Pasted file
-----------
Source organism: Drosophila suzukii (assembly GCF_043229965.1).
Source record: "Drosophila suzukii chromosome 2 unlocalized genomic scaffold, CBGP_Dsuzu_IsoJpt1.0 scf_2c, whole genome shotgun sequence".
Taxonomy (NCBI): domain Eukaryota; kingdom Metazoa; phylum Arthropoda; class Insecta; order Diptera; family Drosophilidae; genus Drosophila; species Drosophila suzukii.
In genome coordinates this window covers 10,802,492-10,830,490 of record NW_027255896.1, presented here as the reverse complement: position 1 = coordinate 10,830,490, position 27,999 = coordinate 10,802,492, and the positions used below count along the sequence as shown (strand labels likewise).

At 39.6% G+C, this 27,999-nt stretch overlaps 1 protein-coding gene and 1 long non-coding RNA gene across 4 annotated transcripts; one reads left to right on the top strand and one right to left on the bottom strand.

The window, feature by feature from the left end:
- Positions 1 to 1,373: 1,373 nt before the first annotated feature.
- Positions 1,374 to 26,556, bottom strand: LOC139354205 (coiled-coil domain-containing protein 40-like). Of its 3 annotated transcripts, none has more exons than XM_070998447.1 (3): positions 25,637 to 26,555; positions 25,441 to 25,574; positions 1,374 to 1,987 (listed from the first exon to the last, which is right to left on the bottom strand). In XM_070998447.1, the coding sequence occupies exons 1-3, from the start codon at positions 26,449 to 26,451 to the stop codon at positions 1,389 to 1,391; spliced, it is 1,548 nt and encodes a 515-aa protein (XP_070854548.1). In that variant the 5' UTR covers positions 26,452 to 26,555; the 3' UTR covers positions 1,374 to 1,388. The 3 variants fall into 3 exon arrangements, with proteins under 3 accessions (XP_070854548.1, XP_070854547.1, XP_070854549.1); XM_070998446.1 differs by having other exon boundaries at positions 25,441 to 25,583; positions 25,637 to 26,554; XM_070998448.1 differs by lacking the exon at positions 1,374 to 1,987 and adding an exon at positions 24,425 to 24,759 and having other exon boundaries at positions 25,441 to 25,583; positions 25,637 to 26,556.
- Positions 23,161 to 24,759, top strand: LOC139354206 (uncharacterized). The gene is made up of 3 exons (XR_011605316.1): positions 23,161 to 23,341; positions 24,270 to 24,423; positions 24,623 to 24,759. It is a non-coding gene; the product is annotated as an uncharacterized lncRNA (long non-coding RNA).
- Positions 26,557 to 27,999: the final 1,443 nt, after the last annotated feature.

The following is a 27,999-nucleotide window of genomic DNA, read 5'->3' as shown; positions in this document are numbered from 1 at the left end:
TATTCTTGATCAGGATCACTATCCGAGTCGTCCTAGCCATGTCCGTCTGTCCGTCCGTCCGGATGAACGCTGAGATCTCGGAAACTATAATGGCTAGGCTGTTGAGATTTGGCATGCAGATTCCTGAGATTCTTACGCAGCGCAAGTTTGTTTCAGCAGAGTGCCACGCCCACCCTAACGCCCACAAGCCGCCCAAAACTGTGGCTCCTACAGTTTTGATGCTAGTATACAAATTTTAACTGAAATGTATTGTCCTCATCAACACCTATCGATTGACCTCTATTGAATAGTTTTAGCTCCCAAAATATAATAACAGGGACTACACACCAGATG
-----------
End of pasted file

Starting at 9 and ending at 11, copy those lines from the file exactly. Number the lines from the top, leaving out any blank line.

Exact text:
- Positions 23,161 to 24,759, top strand: LOC139354206 (uncharacterized). The gene is made up of 3 exons (XR_011605316.1): positions 23,161 to 23,341; positions 24,270 to 24,423; positions 24,623 to 24,759. It is a non-coding gene; the product is annotated as an uncharacterized lncRNA (long non-coding RNA).
- Positions 26,557 to 27,999: the final 1,443 nt, after the last annotated feature.

The following is a 27,999-nucleotide window of genomic DNA, read 5'->3' as shown; positions in this document are numbered from 1 at the left end: